Apocryphal New Testament: A general description of books circulating during the first few centuries of Christian history which purported to give additional information from the life of Christ and teachings of the apostles. These books originated between the second (perhaps early first) and sixth centuries, and were rejected by the early church because of their unsubstantiated historical claims, pseudonymous (or outrightly forged) authorship, and their aberrant theology (much of which was Gnostic) which countered “the faith once for all handed down to the saints” (Jude 3). For further reading, see Darrell Bock, The Missing Gospels. The most readily accessible collection of the documents in English is The Nag Hammadi Library, edited by James Robinson.

Apologetics: The branch of Christian theology which deals with the defense of the Christian faith. It includes setting forth the claims of the Christian faith in a reasonable fashion with supporting evidence for the claims, as well as answering the attacks of Christianity’s critics with evidences and logical reasoning. For further reading, see Josh McDowell, The New Evidence That Demands a Verdict.

Apostasy: The abandonment, renunciation, or personal departure from the Christian faith. The Bible teaches that salvation is an eternal and permanent gift of God which cannot be lost (see, for instance, John 10:27-29). Apostasy, then, does not involve the loss of salvation, but rather the abandonment of the faith by one who never was truly saved. If they had been genuinely converted to faith in Christ, they could not have apostasized (1 John 2:19).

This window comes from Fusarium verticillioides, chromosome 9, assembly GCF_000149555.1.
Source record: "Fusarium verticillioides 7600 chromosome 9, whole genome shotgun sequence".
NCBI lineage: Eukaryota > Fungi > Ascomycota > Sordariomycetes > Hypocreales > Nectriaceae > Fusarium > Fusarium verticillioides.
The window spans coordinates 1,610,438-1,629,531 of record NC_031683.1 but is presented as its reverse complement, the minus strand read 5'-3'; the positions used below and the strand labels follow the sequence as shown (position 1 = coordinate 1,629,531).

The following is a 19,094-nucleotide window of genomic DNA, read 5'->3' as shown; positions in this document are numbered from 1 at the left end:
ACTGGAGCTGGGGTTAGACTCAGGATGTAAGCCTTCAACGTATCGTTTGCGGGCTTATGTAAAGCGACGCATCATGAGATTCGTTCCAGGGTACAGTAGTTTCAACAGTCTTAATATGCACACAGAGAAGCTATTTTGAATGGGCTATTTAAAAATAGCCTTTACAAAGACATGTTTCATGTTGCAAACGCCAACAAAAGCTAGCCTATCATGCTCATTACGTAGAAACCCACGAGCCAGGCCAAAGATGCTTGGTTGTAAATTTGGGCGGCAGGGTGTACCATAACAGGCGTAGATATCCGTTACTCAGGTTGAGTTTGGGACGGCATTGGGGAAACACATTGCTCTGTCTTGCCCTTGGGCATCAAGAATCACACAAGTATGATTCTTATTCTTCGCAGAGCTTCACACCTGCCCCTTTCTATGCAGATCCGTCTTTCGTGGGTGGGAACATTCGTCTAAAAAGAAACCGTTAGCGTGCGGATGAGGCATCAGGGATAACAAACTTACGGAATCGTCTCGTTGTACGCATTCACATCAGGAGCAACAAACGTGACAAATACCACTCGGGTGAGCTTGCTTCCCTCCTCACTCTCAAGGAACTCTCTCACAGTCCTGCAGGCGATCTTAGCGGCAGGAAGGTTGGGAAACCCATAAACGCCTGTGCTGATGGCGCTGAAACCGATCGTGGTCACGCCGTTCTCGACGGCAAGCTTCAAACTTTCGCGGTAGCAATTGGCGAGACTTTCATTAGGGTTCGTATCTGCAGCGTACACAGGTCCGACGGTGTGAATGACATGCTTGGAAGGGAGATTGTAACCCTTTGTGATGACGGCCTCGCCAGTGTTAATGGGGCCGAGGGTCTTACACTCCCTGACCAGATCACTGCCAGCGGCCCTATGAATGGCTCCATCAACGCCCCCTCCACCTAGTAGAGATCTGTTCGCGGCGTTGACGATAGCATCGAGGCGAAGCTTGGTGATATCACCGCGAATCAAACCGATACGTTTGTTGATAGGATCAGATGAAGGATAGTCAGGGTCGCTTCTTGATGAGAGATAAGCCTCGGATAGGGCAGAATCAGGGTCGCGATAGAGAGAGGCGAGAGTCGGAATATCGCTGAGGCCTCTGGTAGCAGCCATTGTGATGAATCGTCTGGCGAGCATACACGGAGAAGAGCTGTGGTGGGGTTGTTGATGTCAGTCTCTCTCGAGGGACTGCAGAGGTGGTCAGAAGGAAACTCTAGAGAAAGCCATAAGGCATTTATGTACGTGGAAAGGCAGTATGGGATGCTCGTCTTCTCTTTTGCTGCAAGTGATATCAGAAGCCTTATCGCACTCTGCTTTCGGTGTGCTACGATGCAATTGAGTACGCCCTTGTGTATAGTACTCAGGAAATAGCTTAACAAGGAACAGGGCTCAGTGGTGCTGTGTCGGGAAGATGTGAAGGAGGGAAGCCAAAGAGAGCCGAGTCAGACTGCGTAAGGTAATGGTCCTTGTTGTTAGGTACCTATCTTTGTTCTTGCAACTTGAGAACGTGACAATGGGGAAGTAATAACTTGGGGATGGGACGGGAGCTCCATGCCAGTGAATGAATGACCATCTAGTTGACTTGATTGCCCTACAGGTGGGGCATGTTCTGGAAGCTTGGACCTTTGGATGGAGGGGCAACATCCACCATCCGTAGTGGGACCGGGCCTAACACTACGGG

Apostle: From the Greek word apostolos, which means “to send out.” In its strictest and most appropriate sense, it refers to those whom Jesus hand-picked “that they would be with Him and that He could send them out to preach” (Mark 3:14). Jesus selected twelve, a number corresponding to the twelve tribes of Israel, and significant in view of the number of thrones they will occupy (Matthew 19:28) and the number of foundation stones that will bear their names (Revelation 21:14). Jesus selected Simon (Peter or Cephas), James and John (sons of Zebedee, who were also called “Boanerges,” or “sons of thunder”), Andrew (Peter’s brother), Philip, Bartholomew (also called Nathanael), Matthew (Levi), Thomas, James (son of Alphaeus, also called James the Less), Thaddaeus (who also goes by the name of Judas, but distinguished from Judas Iscariot), Simon the Zealot, and Judas Iscariot. Following Judas Iscariot’s betrayal of the Lord and suicidal death, the early church selected Matthias as a replacement apostle (Acts 1:12-26). In time, God would raise up Paul as an apostle of Christ. Many believe that the early church acted prematurely in selecting Matthias, and that Paul was God’s choice to replace Judas Iscariot. The apostles were commissioned to lay the foundation of the church upon the gospel of Jesus Christ (Ephesians 2:20), and oversee the development of the New Testament (John 14:25-26; 16:13). Their authority was demonstrated by signs and wonders (2 Corinthians 12:12). The term is also applied to others in the early church who were commissioned with doctrinal and missionary authority, such as James (the brother of Jesus, Barnabas, Silvanus, Timothy, Andronicus and Junias. However, we must not overlook the significance of the number “twelve” (Matthew 19:28 and Revelation 21:14).